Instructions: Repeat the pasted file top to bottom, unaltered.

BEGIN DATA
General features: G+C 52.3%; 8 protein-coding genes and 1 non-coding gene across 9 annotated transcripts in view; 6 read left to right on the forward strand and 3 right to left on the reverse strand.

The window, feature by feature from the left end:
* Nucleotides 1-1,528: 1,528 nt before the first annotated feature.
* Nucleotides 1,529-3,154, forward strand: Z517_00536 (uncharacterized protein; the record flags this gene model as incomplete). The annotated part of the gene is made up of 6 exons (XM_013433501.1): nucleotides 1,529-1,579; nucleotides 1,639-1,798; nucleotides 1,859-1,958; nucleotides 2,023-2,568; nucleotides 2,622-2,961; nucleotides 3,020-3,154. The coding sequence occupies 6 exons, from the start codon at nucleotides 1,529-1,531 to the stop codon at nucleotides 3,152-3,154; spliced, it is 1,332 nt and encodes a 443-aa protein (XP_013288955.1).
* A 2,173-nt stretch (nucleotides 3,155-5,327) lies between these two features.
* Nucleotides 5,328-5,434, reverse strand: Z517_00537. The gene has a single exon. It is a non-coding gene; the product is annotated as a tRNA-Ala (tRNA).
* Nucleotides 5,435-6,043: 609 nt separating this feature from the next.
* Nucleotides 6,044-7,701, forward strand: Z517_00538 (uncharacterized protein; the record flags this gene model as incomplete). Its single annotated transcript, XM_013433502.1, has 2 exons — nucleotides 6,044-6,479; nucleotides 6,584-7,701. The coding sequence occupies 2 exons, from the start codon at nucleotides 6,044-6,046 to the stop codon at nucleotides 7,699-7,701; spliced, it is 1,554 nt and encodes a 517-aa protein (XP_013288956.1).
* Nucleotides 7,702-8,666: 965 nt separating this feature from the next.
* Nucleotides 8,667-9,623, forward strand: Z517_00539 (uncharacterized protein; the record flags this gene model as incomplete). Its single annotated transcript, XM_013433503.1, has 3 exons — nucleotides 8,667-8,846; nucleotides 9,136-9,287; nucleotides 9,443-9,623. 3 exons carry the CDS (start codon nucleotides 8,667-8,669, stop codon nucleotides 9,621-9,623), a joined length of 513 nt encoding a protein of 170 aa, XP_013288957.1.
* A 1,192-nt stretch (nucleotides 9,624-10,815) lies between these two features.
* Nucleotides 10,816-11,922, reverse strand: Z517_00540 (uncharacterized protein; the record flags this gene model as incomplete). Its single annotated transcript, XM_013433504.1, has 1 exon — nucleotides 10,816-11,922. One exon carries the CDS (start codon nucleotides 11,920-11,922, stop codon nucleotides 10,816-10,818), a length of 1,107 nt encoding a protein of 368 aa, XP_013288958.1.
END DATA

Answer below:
General features: G+C 52.3%; 8 protein-coding genes and 1 non-coding gene across 9 annotated transcripts in view; 6 read left to right on the forward strand and 3 right to left on the reverse strand.

The window, feature by feature from the left end:
* Nucleotides 1-1,528: 1,528 nt before the first annotated feature.
* Nucleotides 1,529-3,154, forward strand: Z517_00536 (uncharacterized protein; the record flags this gene model as incomplete). The annotated part of the gene is made up of 6 exons (XM_013433501.1): nucleotides 1,529-1,579; nucleotides 1,639-1,798; nucleotides 1,859-1,958; nucleotides 2,023-2,568; nucleotides 2,622-2,961; nucleotides 3,020-3,154. The coding sequence occupies 6 exons, from the start codon at nucleotides 1,529-1,531 to the stop codon at nucleotides 3,152-3,154; spliced, it is 1,332 nt and encodes a 443-aa protein (XP_013288955.1).
* A 2,173-nt stretch (nucleotides 3,155-5,327) lies between these two features.
* Nucleotides 5,328-5,434, reverse strand: Z517_00537. The gene has a single exon. It is a non-coding gene; the product is annotated as a tRNA-Ala (tRNA).
* Nucleotides 5,435-6,043: 609 nt separating this feature from the next.
* Nucleotides 6,044-7,701, forward strand: Z517_00538 (uncharacterized protein; the record flags this gene model as incomplete). Its single annotated transcript, XM_013433502.1, has 2 exons — nucleotides 6,044-6,479; nucleotides 6,584-7,701. The coding sequence occupies 2 exons, from the start codon at nucleotides 6,044-6,046 to the stop codon at nucleotides 7,699-7,701; spliced, it is 1,554 nt and encodes a 517-aa protein (XP_013288956.1).
* Nucleotides 7,702-8,666: 965 nt separating this feature from the next.
* Nucleotides 8,667-9,623, forward strand: Z517_00539 (uncharacterized protein; the record flags this gene model as incomplete). Its single annotated transcript, XM_013433503.1, has 3 exons — nucleotides 8,667-8,846; nucleotides 9,136-9,287; nucleotides 9,443-9,623. 3 exons carry the CDS (start codon nucleotides 8,667-8,669, stop codon nucleotides 9,621-9,623), a joined length of 513 nt encoding a protein of 170 aa, XP_013288957.1.
* A 1,192-nt stretch (nucleotides 9,624-10,815) lies between these two features.
* Nucleotides 10,816-11,922, reverse strand: Z517_00540 (uncharacterized protein; the record flags this gene model as incomplete). Its single annotated transcript, XM_013433504.1, has 1 exon — nucleotides 10,816-11,922. One exon carries the CDS (start codon nucleotides 11,920-11,922, stop codon nucleotides 10,816-10,818), a length of 1,107 nt encoding a protein of 368 aa, XP_013288958.1.